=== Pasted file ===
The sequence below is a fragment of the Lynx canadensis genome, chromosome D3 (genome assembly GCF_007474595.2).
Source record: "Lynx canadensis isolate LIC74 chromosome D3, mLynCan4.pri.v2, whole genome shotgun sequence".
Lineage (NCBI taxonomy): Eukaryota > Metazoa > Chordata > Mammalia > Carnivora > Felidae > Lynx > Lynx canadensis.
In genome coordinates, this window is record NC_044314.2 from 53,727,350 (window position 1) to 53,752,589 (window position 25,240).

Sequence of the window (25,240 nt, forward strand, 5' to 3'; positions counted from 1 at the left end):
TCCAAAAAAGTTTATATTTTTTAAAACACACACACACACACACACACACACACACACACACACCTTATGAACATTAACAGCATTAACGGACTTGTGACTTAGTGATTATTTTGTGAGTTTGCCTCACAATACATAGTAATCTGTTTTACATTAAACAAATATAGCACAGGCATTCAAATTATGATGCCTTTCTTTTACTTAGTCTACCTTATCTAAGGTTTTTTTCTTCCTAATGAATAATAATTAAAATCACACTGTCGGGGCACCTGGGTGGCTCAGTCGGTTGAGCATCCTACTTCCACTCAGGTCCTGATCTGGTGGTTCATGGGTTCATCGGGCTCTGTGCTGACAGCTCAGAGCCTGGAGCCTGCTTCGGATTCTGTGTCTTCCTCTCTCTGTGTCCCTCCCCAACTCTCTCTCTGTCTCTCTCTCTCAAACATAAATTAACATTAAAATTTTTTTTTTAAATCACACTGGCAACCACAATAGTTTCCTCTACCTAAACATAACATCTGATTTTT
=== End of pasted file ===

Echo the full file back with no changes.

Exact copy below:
The sequence below is a fragment of the Lynx canadensis genome, chromosome D3 (genome assembly GCF_007474595.2).
Source record: "Lynx canadensis isolate LIC74 chromosome D3, mLynCan4.pri.v2, whole genome shotgun sequence".
Lineage (NCBI taxonomy): Eukaryota > Metazoa > Chordata > Mammalia > Carnivora > Felidae > Lynx > Lynx canadensis.
In genome coordinates, this window is record NC_044314.2 from 53,727,350 (window position 1) to 53,752,589 (window position 25,240).

Sequence of the window (25,240 nt, forward strand, 5' to 3'; positions counted from 1 at the left end):
TCCAAAAAAGTTTATATTTTTTAAAACACACACACACACACACACACACACACACACACACACCTTATGAACATTAACAGCATTAACGGACTTGTGACTTAGTGATTATTTTGTGAGTTTGCCTCACAATACATAGTAATCTGTTTTACATTAAACAAATATAGCACAGGCATTCAAATTATGATGCCTTTCTTTTACTTAGTCTACCTTATCTAAGGTTTTTTTCTTCCTAATGAATAATAATTAAAATCACACTGTCGGGGCACCTGGGTGGCTCAGTCGGTTGAGCATCCTACTTCCACTCAGGTCCTGATCTGGTGGTTCATGGGTTCATCGGGCTCTGTGCTGACAGCTCAGAGCCTGGAGCCTGCTTCGGATTCTGTGTCTTCCTCTCTCTGTGTCCCTCCCCAACTCTCTCTCTGTCTCTCTCTCTCAAACATAAATTAACATTAAAATTTTTTTTTTAAATCACACTGGCAACCACAATAGTTTCCTCTACCTAAACATAACATCTGATTTTT